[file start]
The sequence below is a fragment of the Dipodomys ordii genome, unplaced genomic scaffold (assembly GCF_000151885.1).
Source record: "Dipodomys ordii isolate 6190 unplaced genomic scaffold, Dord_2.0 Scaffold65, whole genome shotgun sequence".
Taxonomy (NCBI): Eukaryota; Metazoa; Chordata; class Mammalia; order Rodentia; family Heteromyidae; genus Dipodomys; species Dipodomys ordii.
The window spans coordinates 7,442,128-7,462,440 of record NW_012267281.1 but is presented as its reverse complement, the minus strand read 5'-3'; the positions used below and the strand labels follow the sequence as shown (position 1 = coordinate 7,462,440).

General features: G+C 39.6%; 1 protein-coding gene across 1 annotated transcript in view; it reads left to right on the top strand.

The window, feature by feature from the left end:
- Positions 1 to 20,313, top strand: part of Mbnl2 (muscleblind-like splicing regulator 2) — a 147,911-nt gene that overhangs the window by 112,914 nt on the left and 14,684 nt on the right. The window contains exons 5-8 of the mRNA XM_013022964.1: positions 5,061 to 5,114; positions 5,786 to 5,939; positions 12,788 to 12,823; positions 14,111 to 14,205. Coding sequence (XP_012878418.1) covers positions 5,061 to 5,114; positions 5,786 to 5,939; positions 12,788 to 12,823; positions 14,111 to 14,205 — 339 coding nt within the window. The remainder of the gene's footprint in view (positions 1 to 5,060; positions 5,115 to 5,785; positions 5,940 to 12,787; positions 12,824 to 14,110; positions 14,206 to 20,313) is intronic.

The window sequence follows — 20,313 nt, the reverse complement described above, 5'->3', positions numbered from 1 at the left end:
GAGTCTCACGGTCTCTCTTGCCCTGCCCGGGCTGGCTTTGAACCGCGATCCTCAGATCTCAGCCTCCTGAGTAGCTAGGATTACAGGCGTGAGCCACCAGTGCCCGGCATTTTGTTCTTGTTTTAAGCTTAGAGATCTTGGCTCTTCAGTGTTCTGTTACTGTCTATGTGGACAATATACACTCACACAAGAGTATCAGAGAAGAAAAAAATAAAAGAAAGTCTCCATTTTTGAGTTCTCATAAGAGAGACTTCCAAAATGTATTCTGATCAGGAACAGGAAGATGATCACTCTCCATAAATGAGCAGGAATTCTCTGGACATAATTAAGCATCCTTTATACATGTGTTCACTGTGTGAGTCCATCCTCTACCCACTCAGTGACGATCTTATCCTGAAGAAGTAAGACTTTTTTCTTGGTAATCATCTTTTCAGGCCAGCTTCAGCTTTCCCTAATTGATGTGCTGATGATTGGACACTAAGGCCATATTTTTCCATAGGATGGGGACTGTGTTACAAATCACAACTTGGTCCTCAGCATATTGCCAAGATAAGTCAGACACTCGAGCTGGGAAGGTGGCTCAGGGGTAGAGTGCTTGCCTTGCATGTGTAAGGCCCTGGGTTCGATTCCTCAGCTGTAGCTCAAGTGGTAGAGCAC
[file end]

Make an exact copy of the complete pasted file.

The sequence below is a fragment of the Dipodomys ordii genome, unplaced genomic scaffold (assembly GCF_000151885.1).
Source record: "Dipodomys ordii isolate 6190 unplaced genomic scaffold, Dord_2.0 Scaffold65, whole genome shotgun sequence".
Taxonomy (NCBI): Eukaryota; Metazoa; Chordata; class Mammalia; order Rodentia; family Heteromyidae; genus Dipodomys; species Dipodomys ordii.
The window spans coordinates 7,442,128-7,462,440 of record NW_012267281.1 but is presented as its reverse complement, the minus strand read 5'-3'; the positions used below and the strand labels follow the sequence as shown (position 1 = coordinate 7,462,440).

General features: G+C 39.6%; 1 protein-coding gene across 1 annotated transcript in view; it reads left to right on the top strand.

The window, feature by feature from the left end:
- Positions 1 to 20,313, top strand: part of Mbnl2 (muscleblind-like splicing regulator 2) — a 147,911-nt gene that overhangs the window by 112,914 nt on the left and 14,684 nt on the right. The window contains exons 5-8 of the mRNA XM_013022964.1: positions 5,061 to 5,114; positions 5,786 to 5,939; positions 12,788 to 12,823; positions 14,111 to 14,205. Coding sequence (XP_012878418.1) covers positions 5,061 to 5,114; positions 5,786 to 5,939; positions 12,788 to 12,823; positions 14,111 to 14,205 — 339 coding nt within the window. The remainder of the gene's footprint in view (positions 1 to 5,060; positions 5,115 to 5,785; positions 5,940 to 12,787; positions 12,824 to 14,110; positions 14,206 to 20,313) is intronic.

The window sequence follows — 20,313 nt, the reverse complement described above, 5'->3', positions numbered from 1 at the left end:
GAGTCTCACGGTCTCTCTTGCCCTGCCCGGGCTGGCTTTGAACCGCGATCCTCAGATCTCAGCCTCCTGAGTAGCTAGGATTACAGGCGTGAGCCACCAGTGCCCGGCATTTTGTTCTTGTTTTAAGCTTAGAGATCTTGGCTCTTCAGTGTTCTGTTACTGTCTATGTGGACAATATACACTCACACAAGAGTATCAGAGAAGAAAAAAATAAAAGAAAGTCTCCATTTTTGAGTTCTCATAAGAGAGACTTCCAAAATGTATTCTGATCAGGAACAGGAAGATGATCACTCTCCATAAATGAGCAGGAATTCTCTGGACATAATTAAGCATCCTTTATACATGTGTTCACTGTGTGAGTCCATCCTCTACCCACTCAGTGACGATCTTATCCTGAAGAAGTAAGACTTTTTTCTTGGTAATCATCTTTTCAGGCCAGCTTCAGCTTTCCCTAATTGATGTGCTGATGATTGGACACTAAGGCCATATTTTTCCATAGGATGGGGACTGTGTTACAAATCACAACTTGGTCCTCAGCATATTGCCAAGATAAGTCAGACACTCGAGCTGGGAAGGTGGCTCAGGGGTAGAGTGCTTGCCTTGCATGTGTAAGGCCCTGGGTTCGATTCCTCAGCTGTAGCTCAAGTGGTAGAGCAC